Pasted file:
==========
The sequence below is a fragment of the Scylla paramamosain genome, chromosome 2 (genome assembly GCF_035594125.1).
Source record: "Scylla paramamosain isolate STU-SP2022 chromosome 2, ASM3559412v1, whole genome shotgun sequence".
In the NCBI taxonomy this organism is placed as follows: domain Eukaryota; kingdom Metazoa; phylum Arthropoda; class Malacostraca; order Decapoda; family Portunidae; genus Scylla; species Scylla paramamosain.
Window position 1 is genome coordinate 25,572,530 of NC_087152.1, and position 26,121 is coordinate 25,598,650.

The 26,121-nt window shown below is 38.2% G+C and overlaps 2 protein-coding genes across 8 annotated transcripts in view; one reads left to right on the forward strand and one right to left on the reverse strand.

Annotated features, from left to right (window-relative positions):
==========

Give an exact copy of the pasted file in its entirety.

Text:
The sequence below is a fragment of the Scylla paramamosain genome, chromosome 2 (genome assembly GCF_035594125.1).
Source record: "Scylla paramamosain isolate STU-SP2022 chromosome 2, ASM3559412v1, whole genome shotgun sequence".
In the NCBI taxonomy this organism is placed as follows: domain Eukaryota; kingdom Metazoa; phylum Arthropoda; class Malacostraca; order Decapoda; family Portunidae; genus Scylla; species Scylla paramamosain.
Window position 1 is genome coordinate 25,572,530 of NC_087152.1, and position 26,121 is coordinate 25,598,650.

The 26,121-nt window shown below is 38.2% G+C and overlaps 2 protein-coding genes across 8 annotated transcripts in view; one reads left to right on the forward strand and one right to left on the reverse strand.

Annotated features, from left to right (window-relative positions):